Sphagnum palustre

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Sphagnum palustre
Scientific classification
Kingdom: Plantae
Division: Bryophyta
Class: Sphagnopsida
Subclass: Sphagnidae
Order: Sphagnales
Family: Sphagnaceae
Genus: Sphagnum
Species: S. palustre
Binomial name
Sphagnum palustre
L., 1753

Sphagnum palustre (Syn. Sphagnum cymbifolium), the prairie sphagnum[1] or blunt-leaved bogmoss,[2] is a species of peat moss from the genus Sphagnum, in the family Sphagnaceae. Like other mosses of this type it can soak up water up to the 30-fold amount of its own dry weight thanks to its elastic spiral fibers. S. palustre is rather frequent and is spread almost all over the world. It mainly grows in wet forests and—compared to other specimens of this genus—rarely grows in moors.


Sphagnum palustre

Sphagnum palustre forms firm plants up to 25 centimeter height. The plants are often light green to light brown with stem diameters of 0.6 to 1.2 millimeters. The epidermis (Hyalodermis) of the stem is built in three layers and their cells form 1 to 3 seldom more pores and contain much spiral fibers. The branches are tufted forming clusters of three to six on the little stems. The heads are a little more pigmented and egg-shaped.


Sphagnum palustre plants are spread across the whole of Europe and also can be found in parts of America, Australia and New Zealand. It is comparatively frequent and grows on moist and wet habitats like wet forests, often coniferous forests, on marshy meadows, but rarely in moors. The species often forms large carpets, sometimes bulge-shaped. It is often accompanied by Sphagnum fimbriatum, Sphagnum subnitens, and Sphagnum squarrosum.

Sphagnum palustre is invading the native habitat at Ka'ala, O'ahu, Hawai'i.

British distribution[edit]

Sphagnum palustre is found all over the British Isles. It is less frequent just North of London and west through to Bristol and patches in the Republic of Ireland. It is widespread in Scotland, Wales, Orkney, Shetland and the Isle of Man. It can be found on Scilly. [3]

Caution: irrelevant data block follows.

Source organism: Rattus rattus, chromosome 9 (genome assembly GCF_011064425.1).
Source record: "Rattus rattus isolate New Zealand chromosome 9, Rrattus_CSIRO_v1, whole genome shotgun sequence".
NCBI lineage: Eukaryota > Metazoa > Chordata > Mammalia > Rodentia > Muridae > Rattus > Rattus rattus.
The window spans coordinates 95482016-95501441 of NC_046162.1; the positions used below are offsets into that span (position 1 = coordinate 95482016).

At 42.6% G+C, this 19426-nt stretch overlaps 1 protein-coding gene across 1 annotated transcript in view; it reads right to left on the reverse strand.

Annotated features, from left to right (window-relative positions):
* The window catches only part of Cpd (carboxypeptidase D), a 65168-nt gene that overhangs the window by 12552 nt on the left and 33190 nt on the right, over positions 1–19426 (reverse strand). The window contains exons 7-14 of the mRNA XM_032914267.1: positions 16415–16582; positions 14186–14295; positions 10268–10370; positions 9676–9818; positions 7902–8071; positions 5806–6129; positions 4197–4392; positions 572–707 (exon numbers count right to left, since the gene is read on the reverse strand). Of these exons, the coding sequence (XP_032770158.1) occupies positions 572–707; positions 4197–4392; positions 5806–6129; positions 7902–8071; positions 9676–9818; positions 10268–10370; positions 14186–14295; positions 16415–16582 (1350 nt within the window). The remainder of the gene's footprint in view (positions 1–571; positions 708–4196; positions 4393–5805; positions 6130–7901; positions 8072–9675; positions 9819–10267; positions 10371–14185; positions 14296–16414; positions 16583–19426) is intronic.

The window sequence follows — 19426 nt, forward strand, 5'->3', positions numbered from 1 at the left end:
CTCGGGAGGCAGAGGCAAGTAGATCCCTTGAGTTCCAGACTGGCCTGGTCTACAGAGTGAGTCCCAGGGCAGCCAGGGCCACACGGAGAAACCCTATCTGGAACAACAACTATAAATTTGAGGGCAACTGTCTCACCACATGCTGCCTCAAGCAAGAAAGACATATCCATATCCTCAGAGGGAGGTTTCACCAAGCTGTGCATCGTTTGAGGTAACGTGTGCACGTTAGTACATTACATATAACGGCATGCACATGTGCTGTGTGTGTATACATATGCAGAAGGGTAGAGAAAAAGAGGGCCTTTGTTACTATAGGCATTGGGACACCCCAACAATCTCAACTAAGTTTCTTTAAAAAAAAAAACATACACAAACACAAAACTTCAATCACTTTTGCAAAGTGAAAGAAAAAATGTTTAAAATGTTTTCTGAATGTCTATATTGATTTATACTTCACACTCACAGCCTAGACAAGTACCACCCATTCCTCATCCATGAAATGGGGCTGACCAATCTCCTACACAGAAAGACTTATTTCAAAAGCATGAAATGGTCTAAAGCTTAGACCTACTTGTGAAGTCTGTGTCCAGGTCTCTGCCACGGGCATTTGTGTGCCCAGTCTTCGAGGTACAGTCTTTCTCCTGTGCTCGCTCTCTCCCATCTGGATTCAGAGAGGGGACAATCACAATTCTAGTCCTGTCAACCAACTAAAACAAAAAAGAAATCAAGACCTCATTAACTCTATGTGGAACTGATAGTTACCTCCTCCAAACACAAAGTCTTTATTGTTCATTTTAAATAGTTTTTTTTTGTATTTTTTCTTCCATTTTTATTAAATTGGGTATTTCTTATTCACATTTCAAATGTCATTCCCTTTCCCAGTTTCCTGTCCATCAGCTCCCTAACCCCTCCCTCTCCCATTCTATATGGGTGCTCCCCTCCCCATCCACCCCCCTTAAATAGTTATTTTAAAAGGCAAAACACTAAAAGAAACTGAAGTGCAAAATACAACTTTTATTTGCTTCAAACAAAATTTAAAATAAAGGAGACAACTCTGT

Sphagnum palustre is not on the IUCN red list of threatened species and therefore isn’t considered to be threatened or endangered.


The plants of the peat moss Shagnum palustre multiplied in this bioreactor of the Mossclone project are deriving from a single spore.

In a project called Mossclone which is part of the 7th framework program of the European Union the peat moss Shagnum palustre will be multiplied in moss bioreactors to create a measuring tool to track air quality in Europe.[4][5]


  1. ^ "Sphagnum palustre". Natural Resources Conservation Service PLANTS Database. USDA. Retrieved 25 November 2015. 
  2. ^ Edwards, Sean R. (2012). English Names for British Bryophytes. British Bryological Society Special Volume. 5 (4 ed.). Wootton, Northampton: British Bryological Society. ISBN 978-0-9561310-2-7. ISSN 0268-8034. 
  3. ^ Atherton, Ian D.M.; Bosanquet, Sam D.S.; Llawley, Mark, eds. (2010). Mosses and Liverworts of Britain and Ireland: A Field Guide (PDF). British Bryological Society. p. 279. ISBN 978-0956131010. Retrieved 13 April 2015. 
  4. ^ Video from Euronews “Biotechnology to fight air pollution” Euronews June 3, 2013 retrieved December 4, 2013
  5. ^ Website of the research project